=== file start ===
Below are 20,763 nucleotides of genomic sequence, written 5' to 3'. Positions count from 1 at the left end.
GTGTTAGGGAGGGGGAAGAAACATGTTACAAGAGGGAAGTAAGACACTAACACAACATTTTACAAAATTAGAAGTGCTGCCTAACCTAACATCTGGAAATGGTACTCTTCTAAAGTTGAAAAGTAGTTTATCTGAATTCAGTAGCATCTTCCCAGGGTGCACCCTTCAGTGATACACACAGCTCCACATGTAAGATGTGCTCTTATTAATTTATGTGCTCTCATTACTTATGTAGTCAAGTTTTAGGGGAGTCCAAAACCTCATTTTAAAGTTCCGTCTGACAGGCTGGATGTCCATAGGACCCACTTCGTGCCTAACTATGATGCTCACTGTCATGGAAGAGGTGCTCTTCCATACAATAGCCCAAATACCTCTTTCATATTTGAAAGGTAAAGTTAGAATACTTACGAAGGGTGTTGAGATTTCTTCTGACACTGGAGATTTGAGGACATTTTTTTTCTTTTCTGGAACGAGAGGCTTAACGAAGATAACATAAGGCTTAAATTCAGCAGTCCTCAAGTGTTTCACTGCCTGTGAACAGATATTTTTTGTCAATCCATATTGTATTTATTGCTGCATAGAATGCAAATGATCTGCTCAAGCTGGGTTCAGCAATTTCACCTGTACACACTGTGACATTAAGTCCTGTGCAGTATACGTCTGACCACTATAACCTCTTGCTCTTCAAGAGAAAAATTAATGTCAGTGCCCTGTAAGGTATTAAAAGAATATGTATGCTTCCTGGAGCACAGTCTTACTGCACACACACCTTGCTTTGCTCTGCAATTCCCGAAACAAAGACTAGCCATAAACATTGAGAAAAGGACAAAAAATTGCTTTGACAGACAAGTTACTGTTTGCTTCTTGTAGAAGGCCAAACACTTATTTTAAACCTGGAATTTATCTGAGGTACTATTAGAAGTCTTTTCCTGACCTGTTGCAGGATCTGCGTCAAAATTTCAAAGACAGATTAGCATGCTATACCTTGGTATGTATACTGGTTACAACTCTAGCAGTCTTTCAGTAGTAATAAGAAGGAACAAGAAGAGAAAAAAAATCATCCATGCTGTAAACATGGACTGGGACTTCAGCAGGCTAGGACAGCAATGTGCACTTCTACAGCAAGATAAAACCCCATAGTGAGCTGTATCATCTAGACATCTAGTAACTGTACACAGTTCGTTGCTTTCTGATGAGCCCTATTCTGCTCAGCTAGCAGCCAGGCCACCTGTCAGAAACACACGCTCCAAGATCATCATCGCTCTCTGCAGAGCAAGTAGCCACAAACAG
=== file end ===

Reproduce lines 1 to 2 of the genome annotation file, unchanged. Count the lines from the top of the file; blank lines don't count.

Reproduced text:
Below are 20,763 nucleotides of genomic sequence, written 5' to 3'. Positions count from 1 at the left end.
GTGTTAGGGAGGGGGAAGAAACATGTTACAAGAGGGAAGTAAGACACTAACACAACATTTTACAAAATTAGAAGTGCTGCCTAACCTAACATCTGGAAATGGTACTCTTCTAAAGTTGAAAAGTAGTTTATCTGAATTCAGTAGCATCTTCCCAGGGTGCACCCTTCAGTGATACACACAGCTCCACATGTAAGATGTGCTCTTATTAATTTATGTGCTCTCATTACTTATGTAGTCAAGTTTTAGGGGAGTCCAAAACCTCATTTTAAAGTTCCGTCTGACAGGCTGGATGTCCATAGGACCCACTTCGTGCCTAACTATGATGCTCACTGTCATGGAAGAGGTGCTCTTCCATACAATAGCCCAAATACCTCTTTCATATTTGAAAGGTAAAGTTAGAATACTTACGAAGGGTGTTGAGATTTCTTCTGACACTGGAGATTTGAGGACATTTTTTTTCTTTTCTGGAACGAGAGGCTTAACGAAGATAACATAAGGCTTAAATTCAGCAGTCCTCAAGTGTTTCACTGCCTGTGAACAGATATTTTTTGTCAATCCATATTGTATTTATTGCTGCATAGAATGCAAATGATCTGCTCAAGCTGGGTTCAGCAATTTCACCTGTACACACTGTGACATTAAGTCCTGTGCAGTATACGTCTGACCACTATAACCTCTTGCTCTTCAAGAGAAAAATTAATGTCAGTGCCCTGTAAGGTATTAAAAGAATATGTATGCTTCCTGGAGCACAGTCTTACTGCACACACACCTTGCTTTGCTCTGCAATTCCCGAAACAAAGACTAGCCATAAACATTGAGAAAAGGACAAAAAATTGCTTTGACAGACAAGTTACTGTTTGCTTCTTGTAGAAGGCCAAACACTTATTTTAAACCTGGAATTTATCTGAGGTACTATTAGAAGTCTTTTCCTGACCTGTTGCAGGATCTGCGTCAAAATTTCAAAGACAGATTAGCATGCTATACCTTGGTATGTATACTGGTTACAACTCTAGCAGTCTTTCAGTAGTAATAAGAAGGAACAAGAAGAGAAAAAAAATCATCCATGCTGTAAACATGGACTGGGACTTCAGCAGGCTAGGACAGCAATGTGCACTTCTACAGCAAGATAAAACCCCATAGTGAGCTGTATCATCTAGACATCTAGTAACTGTACACAGTTCGTTGCTTTCTGATGAGCCCTATTCTGCTCAGCTAGCAGCCAGGCCACCTGTCAGAAACACACGCTCCAAGATCATCATCGCTCTCTGCAGAGCAAGTAGCCACAAACAG